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Apold1 deficiency associates with increased arterial thrombosis in vivo


Diaz-Cañestro, Candela; Bonetti, Nicole R; Wüst, Patricia; Nageswaran, Vanasa; Liberale, Luca; Beer, Jürg H; Montecucco, Fabrizio; Lüscher, Thomas F; Bohacek, Johannes; Camici, Giovanni G (2020). Apold1 deficiency associates with increased arterial thrombosis in vivo. European Journal of Clinical Investigation, 50(2):e13191.

Abstract

BACKGROUND

Endothelial cells regulate the formation of blood clots thus, genes selectively expressed in these cells could primarily determine thrombus formation. Apold1(apolipoprotein L domain containing 1) is a gene expressed by endothelial cells; whether Apold1 directly contributes to arterial thrombosis has not yet been investigated. Here, we assessed the effect of Apold1 deletion on arterial thrombus formation using an in vivo model of carotid thrombosis induced by photochemical injury.

MATERIAL AND METHODS

Apold1 knockout (Apold1-/- ) mice and wild type (WT) littermates underwent carotid thrombosis induced by photochemical injury and time to occlusion was recorded. Tissue factor (TF) activity as well as activation of mitogen-activated protein kinases (MAPKs) and phosphatidyl-inositol-3 kinase (PI3K)/Akt pathways were analyzed by colorimetric assay and western blotting in both Apold1-/- and WT mice. Finally, platelet reactivity was assessed using light transmission aggregometry.

RESULTS

After photochemical injury, Apold1$^{-/-}$ mice exhibited shorter time to occlusion as compared to WT mice. Moreover, TF activity was increased in carotid arteries of Apold1$^{-/-}$ when compared to WT mice. Underlying mechanistic markers such as TF mRNA and MAPKs activation were unaffected in Apold1$^{-/-}$ mice. In contrast, phosphorylation of Akt was reduced in Apold1$^{-/-}$ as compared to WT mice. Additionally, Apold1$^{-/-}$ mice displayed increased platelet reactivity to stimulation with collagen compared to WT animals.

CONCLUSIONS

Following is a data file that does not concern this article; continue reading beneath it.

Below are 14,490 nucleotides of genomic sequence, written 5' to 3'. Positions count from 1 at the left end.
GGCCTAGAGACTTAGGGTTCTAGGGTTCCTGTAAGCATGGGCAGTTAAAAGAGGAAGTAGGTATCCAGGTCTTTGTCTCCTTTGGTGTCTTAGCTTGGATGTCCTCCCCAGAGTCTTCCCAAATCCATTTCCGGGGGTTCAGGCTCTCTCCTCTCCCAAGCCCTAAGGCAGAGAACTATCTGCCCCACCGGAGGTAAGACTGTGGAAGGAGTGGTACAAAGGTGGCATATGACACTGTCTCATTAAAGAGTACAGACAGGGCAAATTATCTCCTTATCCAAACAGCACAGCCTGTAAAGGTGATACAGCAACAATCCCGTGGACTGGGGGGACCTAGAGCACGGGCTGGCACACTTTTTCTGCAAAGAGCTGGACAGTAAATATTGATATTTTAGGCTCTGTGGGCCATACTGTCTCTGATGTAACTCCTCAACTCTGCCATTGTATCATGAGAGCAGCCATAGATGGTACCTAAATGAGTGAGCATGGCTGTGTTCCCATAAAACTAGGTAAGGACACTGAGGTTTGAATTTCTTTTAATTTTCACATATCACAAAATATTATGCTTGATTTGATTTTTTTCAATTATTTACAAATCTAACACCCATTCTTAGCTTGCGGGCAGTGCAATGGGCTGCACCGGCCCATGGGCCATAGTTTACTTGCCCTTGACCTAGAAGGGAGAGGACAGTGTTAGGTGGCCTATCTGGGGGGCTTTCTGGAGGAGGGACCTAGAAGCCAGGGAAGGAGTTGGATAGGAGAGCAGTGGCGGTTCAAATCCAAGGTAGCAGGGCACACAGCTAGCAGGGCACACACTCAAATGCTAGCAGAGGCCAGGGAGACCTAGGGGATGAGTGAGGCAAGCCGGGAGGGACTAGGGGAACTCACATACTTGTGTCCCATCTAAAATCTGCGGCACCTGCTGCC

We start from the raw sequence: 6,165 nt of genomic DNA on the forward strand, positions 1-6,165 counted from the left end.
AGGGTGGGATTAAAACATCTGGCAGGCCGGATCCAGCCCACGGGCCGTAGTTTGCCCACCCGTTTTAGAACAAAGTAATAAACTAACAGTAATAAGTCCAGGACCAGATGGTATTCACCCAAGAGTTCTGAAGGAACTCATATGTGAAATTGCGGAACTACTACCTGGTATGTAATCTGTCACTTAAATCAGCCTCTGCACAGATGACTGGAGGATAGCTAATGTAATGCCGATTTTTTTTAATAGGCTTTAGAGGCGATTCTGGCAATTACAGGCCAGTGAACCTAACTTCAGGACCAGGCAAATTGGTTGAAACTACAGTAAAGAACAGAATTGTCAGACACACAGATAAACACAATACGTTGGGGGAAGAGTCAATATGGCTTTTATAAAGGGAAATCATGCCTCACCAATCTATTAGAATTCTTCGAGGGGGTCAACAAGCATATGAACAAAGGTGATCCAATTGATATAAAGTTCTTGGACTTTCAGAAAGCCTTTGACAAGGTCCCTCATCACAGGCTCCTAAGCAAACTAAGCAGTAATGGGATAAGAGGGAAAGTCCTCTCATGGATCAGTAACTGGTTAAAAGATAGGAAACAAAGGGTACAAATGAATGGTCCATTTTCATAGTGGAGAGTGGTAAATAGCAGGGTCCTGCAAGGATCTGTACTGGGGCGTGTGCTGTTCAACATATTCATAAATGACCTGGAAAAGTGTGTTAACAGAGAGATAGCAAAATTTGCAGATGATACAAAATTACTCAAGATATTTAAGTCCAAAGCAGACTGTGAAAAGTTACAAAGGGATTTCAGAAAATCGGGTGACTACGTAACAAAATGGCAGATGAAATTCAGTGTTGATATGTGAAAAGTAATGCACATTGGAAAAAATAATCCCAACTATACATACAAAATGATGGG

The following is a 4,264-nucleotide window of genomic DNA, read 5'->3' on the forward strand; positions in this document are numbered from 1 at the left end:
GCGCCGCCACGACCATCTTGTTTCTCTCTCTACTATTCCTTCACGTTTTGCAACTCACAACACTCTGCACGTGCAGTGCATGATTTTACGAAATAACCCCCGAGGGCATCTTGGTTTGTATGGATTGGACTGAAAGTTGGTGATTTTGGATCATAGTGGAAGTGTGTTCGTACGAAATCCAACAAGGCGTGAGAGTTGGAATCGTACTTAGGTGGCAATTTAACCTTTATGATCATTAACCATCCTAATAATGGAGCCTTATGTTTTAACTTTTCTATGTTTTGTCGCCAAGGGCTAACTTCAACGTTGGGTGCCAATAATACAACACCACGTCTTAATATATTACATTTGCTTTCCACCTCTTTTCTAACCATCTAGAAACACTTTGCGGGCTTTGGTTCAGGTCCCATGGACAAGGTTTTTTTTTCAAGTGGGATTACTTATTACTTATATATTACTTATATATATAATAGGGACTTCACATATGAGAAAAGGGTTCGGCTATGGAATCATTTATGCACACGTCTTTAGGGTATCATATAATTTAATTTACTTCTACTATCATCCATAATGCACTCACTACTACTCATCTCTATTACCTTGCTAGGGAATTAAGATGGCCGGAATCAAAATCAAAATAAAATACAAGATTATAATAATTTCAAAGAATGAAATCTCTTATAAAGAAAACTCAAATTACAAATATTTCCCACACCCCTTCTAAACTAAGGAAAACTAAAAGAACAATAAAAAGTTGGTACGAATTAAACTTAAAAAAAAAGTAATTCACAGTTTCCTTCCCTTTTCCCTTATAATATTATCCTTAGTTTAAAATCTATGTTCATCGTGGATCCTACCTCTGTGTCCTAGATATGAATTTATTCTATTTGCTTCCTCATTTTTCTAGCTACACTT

Deficiency of Apold1 results in a prothrombotic phenotype, accompanied by increased vascular TF activity,decreased PI3K/Akt activation and increased platelet reactivity. These findings suggest Apold1 as an interesting new therapeutic target in the context of arterial thrombosis.

Abstract

BACKGROUND

Endothelial cells regulate the formation of blood clots thus, genes selectively expressed in these cells could primarily determine thrombus formation. Apold1(apolipoprotein L domain containing 1) is a gene expressed by endothelial cells; whether Apold1 directly contributes to arterial thrombosis has not yet been investigated. Here, we assessed the effect of Apold1 deletion on arterial thrombus formation using an in vivo model of carotid thrombosis induced by photochemical injury.

MATERIAL AND METHODS

Apold1 knockout (Apold1-/- ) mice and wild type (WT) littermates underwent carotid thrombosis induced by photochemical injury and time to occlusion was recorded. Tissue factor (TF) activity as well as activation of mitogen-activated protein kinases (MAPKs) and phosphatidyl-inositol-3 kinase (PI3K)/Akt pathways were analyzed by colorimetric assay and western blotting in both Apold1-/- and WT mice. Finally, platelet reactivity was assessed using light transmission aggregometry.

RESULTS

After photochemical injury, Apold1$^{-/-}$ mice exhibited shorter time to occlusion as compared to WT mice. Moreover, TF activity was increased in carotid arteries of Apold1$^{-/-}$ when compared to WT mice. Underlying mechanistic markers such as TF mRNA and MAPKs activation were unaffected in Apold1$^{-/-}$ mice. In contrast, phosphorylation of Akt was reduced in Apold1$^{-/-}$ as compared to WT mice. Additionally, Apold1$^{-/-}$ mice displayed increased platelet reactivity to stimulation with collagen compared to WT animals.

CONCLUSIONS

Deficiency of Apold1 results in a prothrombotic phenotype, accompanied by increased vascular TF activity,decreased PI3K/Akt activation and increased platelet reactivity. These findings suggest Apold1 as an interesting new therapeutic target in the context of arterial thrombosis.

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Additional indexing

Item Type:Journal Article, refereed, original work
Communities & Collections:04 Faculty of Medicine > Center for Molecular Cardiology
Dewey Decimal Classification:610 Medicine & health
Scopus Subject Areas:Life Sciences > Biochemistry
Life Sciences > Clinical Biochemistry
Language:English
Date:1 February 2020
Deposited On:21 Jan 2020 13:32
Last Modified:29 Jul 2020 12:53
Publisher:Wiley-Blackwell Publishing, Inc.
ISSN:0014-2972
OA Status:Closed
Publisher DOI:https://doi.org/10.1111/eci.13191
PubMed ID:31797367

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Embargo till: 2020-12-03